Leading on the spot

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We regularly admonish sales leaders to be role models for the members of their sales teams. The principle behind the admonition is that, at the end of the day, people pay more attention to what leaders do than to what they say. "Walking the talk" is an old saw, but remains a true challenge for leaders.

So, what does modeling mean when you are visiting customers with individual salespeopleω Too often, when the "boss" is along, the meeting turns into a conversation between you and the customer as the salesperson listens in. What you should do is take direction from the salesperson and make sure the meeting is firmly positioned as his or her meeting. Your overall objective should be to enhance the image of the salesperson as a business resource professional in the eyes of the customer.

Having said that, however, we also want to stress that your participation in customer meetings is also an opportunity to model desired behaviors. Let’s zero in on one potential opportunity. Most sales leaders talk to their team about being more strategic, but it is not always clear what they mean by that. To us, being more strategic means developing a deep understanding of the customer’s business, of the issues behind the stated product/service needs.

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As we’ve discussed in this column, one way to develop a strategic understanding is to conduct formal knowledge calls. Those calls must be positioned ahead of time as a departure from the typical customer meeting. We use language like "take a step back and go in a different direction," "go into homework mode," "get the lay of the land," and "get a sense of what makes your organization tick."

But knowledge calls can also happen spontaneously. When an opportunity presents itself during a customer meeting, you as the leader can model an "on the spot" knowledge call. Here are three tips to make sure it works.

1. Be alert to the potential opportunity. Our experience tells us that sales meetings are littered with missed opportunities. The salesperson is so intent on making the sale that he or she is deaf to anything else.

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When the customer mentions something apparently off point or starts down a conversational alley about a different topic, you should be alert to the potentially rich (pun intended) opportunity being afforded you. We call this operating in seek mode – demonstrating an intense desire to learn more.

Recently, a client of ours followed a conversational alley about the disruption of construction of an expansion to the building in which they were meeting and ended up at the front end of a multi-million dollar sales opportunity.

Obviously, not all chance comments are worth pursuing. Nor will those that are worth pursuing always lead to revenue, but if you are in seek mode you might be amazed at how many will lead somewhere.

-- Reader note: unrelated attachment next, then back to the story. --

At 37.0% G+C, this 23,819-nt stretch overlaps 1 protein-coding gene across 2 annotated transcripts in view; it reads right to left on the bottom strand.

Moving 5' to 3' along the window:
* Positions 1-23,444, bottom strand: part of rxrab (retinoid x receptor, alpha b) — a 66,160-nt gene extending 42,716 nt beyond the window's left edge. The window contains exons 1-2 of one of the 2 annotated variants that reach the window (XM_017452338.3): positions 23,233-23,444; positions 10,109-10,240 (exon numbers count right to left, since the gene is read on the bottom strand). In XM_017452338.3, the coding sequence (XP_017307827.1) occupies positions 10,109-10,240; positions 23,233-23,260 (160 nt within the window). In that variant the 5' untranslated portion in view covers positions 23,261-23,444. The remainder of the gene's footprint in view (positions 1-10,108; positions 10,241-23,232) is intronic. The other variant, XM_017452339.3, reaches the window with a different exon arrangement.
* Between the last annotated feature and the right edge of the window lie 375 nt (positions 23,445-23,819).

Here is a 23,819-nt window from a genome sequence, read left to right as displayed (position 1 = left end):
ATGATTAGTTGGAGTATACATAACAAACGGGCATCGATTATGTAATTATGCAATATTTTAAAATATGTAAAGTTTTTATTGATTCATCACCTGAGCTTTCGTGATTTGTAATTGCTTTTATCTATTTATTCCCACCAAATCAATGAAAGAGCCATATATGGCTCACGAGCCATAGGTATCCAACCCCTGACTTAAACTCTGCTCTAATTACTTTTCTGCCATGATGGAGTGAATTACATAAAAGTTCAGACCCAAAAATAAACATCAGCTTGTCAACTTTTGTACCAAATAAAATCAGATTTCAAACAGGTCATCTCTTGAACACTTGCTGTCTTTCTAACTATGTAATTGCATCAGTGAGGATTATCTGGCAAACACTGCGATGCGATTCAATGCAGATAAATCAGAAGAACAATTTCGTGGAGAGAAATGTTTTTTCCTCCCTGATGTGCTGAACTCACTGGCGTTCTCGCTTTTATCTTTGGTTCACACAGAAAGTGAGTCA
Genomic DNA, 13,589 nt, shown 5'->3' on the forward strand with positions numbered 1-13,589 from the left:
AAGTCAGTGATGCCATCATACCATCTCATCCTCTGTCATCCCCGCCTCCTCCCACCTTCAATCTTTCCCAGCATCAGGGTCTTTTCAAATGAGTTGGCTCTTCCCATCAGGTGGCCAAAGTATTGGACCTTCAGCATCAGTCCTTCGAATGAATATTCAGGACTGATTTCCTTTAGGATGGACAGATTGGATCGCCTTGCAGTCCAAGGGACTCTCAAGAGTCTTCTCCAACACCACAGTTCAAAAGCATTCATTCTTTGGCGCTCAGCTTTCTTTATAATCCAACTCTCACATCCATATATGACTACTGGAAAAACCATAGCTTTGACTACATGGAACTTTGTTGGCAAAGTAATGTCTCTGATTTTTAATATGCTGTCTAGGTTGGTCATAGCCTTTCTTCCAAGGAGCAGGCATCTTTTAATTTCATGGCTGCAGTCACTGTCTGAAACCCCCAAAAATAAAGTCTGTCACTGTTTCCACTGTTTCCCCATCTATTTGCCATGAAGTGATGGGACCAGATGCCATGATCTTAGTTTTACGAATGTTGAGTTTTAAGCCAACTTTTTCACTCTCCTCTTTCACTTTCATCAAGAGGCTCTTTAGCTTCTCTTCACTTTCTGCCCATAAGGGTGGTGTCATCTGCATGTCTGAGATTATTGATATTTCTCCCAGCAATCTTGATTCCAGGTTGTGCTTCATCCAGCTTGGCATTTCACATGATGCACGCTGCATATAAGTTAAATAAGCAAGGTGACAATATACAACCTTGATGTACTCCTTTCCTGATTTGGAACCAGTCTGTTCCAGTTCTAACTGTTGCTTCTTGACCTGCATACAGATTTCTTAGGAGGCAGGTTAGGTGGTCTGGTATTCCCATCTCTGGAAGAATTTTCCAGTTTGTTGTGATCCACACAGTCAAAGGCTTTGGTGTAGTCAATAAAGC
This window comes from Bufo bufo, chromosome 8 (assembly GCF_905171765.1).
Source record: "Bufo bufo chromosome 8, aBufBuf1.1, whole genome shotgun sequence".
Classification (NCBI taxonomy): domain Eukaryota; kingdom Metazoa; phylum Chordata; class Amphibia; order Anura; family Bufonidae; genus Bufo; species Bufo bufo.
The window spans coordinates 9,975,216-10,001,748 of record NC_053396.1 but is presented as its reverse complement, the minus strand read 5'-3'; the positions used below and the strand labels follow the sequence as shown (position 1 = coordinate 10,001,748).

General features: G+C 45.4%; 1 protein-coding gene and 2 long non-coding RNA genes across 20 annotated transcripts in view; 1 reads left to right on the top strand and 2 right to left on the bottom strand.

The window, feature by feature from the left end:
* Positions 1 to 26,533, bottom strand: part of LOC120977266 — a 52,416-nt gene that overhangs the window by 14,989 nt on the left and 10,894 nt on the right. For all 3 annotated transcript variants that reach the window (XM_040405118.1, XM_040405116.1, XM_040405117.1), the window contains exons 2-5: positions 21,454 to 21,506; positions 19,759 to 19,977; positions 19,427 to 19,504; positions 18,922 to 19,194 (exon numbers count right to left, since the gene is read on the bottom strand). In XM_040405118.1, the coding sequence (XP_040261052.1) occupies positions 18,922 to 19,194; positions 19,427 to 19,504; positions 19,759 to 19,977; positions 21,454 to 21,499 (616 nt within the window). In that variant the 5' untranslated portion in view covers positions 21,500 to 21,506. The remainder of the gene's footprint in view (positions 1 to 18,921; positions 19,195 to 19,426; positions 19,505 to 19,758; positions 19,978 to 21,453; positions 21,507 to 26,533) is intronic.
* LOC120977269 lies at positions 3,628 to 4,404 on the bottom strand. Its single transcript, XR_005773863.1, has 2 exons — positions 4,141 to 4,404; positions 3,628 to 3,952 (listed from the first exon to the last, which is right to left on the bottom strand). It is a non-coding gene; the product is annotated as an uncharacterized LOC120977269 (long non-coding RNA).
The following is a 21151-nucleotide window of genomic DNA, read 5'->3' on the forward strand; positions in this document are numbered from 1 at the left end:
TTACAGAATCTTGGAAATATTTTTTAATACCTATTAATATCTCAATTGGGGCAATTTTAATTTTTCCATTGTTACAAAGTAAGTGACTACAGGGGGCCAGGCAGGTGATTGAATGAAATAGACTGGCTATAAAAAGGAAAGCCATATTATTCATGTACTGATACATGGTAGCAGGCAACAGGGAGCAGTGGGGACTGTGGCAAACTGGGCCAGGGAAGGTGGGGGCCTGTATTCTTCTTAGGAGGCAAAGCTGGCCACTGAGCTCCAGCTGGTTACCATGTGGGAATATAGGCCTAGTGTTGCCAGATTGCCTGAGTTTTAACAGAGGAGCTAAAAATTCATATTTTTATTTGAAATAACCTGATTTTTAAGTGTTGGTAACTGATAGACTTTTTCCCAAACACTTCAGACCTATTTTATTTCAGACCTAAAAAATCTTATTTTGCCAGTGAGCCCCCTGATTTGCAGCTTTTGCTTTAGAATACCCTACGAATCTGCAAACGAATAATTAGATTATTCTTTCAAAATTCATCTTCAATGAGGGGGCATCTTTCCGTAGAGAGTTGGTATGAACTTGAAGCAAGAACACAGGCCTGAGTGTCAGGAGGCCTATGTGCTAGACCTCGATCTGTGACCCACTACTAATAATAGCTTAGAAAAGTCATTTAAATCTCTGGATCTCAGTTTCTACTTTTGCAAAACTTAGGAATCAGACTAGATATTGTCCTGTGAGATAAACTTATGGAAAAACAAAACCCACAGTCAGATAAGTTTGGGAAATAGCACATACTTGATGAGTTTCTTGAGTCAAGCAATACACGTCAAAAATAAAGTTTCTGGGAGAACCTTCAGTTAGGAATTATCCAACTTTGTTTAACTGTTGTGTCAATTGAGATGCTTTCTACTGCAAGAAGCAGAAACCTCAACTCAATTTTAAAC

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2. Explicitly position the conversation. When a customer does enter what we are calling a conversational alley and you sense the topic is worth pursuing, you should not just run with it. Like formal, scheduled knowledge calls, impromptu ones must also be positioned. You should say something like, "This is really interesting, do you mind if we explore it furtherω" or, "I was hoping we could learn more about this issue, so I’d like to stay with it for a few minutes."

Why is such positioning importantω A few reasons. If you just let the customer run on, he or she may wonder afterwards why you didn’t stop it. People on tangents appreciate being rescued. In addition, you need to establish a contract that legitimizes the conversation and allows you to drill down. Finally, by calling attention to your broad interest in the customer’s issues, you help position yourself and your company as a true business resource.

3. Follow the rule of three to dig deep enough. Once you have positioned the impromptu knowledge call and gained agreement to explore the topic, don’t blow it. Dig deep enough to learn whether there is a real opportunity and whether it will be good business for your company. We refer to the "rule of three."

You might ask the second question, but too many of us don’t ask the third or fourth question. There is always the temptation to take any indication of an opportunity as real. In addition, be sure to close in on a next step if appropriate. As a business resource, you want to be the one to identify the next step.

"On the spot" modeling is good leadership – in this case, it models what you mean by being more strategic. And it is good business. As we said above, you will be amazed at what opportunities you discover. Even if the impromptu knowledge call does not lead to an immediate revenue opportunity, it will further your relationship and the image the customer has of you and your company.

Jerry Stapleton and Nancy McKeon are with Stapleton Resources LLC, a Waukesha-based sales force effectiveness practice. They can be reached at 262-524-8099 or on the Web at www.stapletonresources.com.

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